This recipe of risotto is typical of Tuscany and Northern Italy, where asparagus is a symbol of Spring. I use a variety of asparagus that is local and smaller but tastier of bigger varieties. Risotto is a much appreciated first course on Italian tables, and this recipe can be re-used with other vegetables, but the main steps are the same.
The origin of this dish is quite ancient, since there is news of the cultivation of rice in Italy since 15th century. Rice made a very long journey, from its domestication from the wild grass Oryza rufipogon roughly 10,000–14,000 years ago the middle Yangtze and upper Huai rivers, as archaeological evidence points out. In Italy, rice as an exotic spice had been introduced by Arabs in Sicily, and later by Aragon dynasty during their domination of the kingdom of Naples. From there, it slowly spread to North, to Tuscany and later to Lombardy, under the rule of Lodovico Sforza. Since at the time also the great Leonardo da Vinci was working at his court, some Lombard people like to think that Leonardo himself suggested to turn the Lombard marshes into paddies, but there is no historical evidence of it. What we know for sure, from diplomatic correspondence we know that rice was cultivated in Milan, and in 1375 Lodovico had sent some rice sack to the Dukedom of Ferrara as a gift, in order to introduce its cultivation in Ferrara too. The typical Italian rice derives from the Japonica variety, more adaptable in the temperate regions of Europe.
In some way, this risotto with vegetables is a variation of more prestigious recipes, like the typical Milanese risotto with saffron, of which we have a recipe from Leonardo. As rice was still an exotic and expensive vegetable, it was eaten at the courts, and enriched by other valuable ingredients, as saffron, or cinnamon, the addition of savoury meat stock, and later it developed in fantastic dishes as Parmigiano risotto or the Champagne one.

Asparagus Risotto asparagi
Prep Time: 5 minutes
Cooking Time: 30 minutes
Total Time: 35 minutes
Yield: Makes 4 servings.


  • 400 g (1 lb) asparagus, cleaned
  • 300 g (12 0z) Carnaroli rice (or parboiled)
  • 60 g (4 tablespoons) butter
  • ½ white or yellow onion, minced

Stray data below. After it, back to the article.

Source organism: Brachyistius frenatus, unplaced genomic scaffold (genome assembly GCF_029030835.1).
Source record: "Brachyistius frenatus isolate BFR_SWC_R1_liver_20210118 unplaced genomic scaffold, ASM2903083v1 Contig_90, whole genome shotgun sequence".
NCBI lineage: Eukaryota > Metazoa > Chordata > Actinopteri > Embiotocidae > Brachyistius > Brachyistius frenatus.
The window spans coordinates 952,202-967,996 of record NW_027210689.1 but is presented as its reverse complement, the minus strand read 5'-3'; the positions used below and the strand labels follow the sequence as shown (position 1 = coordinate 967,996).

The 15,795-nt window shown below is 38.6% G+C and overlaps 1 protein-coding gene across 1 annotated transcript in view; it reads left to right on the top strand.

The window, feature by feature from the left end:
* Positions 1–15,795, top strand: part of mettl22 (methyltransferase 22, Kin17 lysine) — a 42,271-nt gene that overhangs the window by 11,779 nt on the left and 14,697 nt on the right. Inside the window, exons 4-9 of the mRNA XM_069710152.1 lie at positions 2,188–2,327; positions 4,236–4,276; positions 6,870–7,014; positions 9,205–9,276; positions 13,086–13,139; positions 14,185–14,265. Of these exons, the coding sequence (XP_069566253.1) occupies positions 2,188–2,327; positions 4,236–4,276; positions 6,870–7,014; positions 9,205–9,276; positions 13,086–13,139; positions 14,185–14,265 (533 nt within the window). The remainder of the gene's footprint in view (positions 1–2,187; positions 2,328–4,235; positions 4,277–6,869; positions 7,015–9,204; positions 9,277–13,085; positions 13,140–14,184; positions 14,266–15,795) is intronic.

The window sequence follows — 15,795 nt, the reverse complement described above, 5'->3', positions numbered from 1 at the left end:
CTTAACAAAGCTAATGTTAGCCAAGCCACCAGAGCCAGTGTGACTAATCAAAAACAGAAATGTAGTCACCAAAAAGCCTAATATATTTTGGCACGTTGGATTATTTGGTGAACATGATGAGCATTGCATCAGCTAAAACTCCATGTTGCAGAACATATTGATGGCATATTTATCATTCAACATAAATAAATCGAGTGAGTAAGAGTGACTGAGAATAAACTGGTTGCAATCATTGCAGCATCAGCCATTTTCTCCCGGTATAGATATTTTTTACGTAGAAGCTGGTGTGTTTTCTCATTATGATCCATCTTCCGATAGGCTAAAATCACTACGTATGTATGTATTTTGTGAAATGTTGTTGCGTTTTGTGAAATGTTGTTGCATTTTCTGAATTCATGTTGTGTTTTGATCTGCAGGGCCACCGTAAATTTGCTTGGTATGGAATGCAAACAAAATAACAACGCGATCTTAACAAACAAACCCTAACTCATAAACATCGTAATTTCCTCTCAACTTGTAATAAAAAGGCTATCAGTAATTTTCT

• 500 ml (2 cups) vegetable stock, warm
  • 3 tablespoons grated Grana
  • 2 tablespoons olive oil
  • Sea salt


Steam the asparagus for 10 minutes, they must be crunchy.
Cut the tips apart, then chop the rest of them.
In a saucepan, melt 2 tablespoon butter and sauté for 1 minute the tips of the asparagus. On the stove, keep the stock warm.
In another saucepan, melt 1 tablespoon butter and 2 tablespoons oil. Sauté the onion in it, and stirring often, until golden and very soft, 8–10 minutes. Stir in rice. Cook, stirring, until some grains are translucent, about 3 minutes. Add the asparagus (not the tips) and ladle in ½ cup broth and simmer, stirring frequently, until completely absorbed, 5–6 minutes.
Cook the rice for about 12 minutes, stirring and adding the warm stock in small ladles.
When rice is cooked al dente, turn off the stove and add the rest of the butter, stir, pour the Grana, stir, the tips of the asparagus and carefully stir.
Cover with the lid and let it sit for a couple of minutes and serve.

Print Friendly, PDF & Email

About the Author

Growing up in Emilia Romagna, a region known for Parmesan, Parma ham, lasagna, and filled pasta, a great deal of my childhood was spent in the kitchen with my grandmother and mother.

Even at a very young age, I could see that for them cooking was a passionate expression of their love for their family. While I’m filled with many warm memories of watching them cook, what I remember most is circling the table and watching the stove, waiting for any opportunity I could to steal a taste.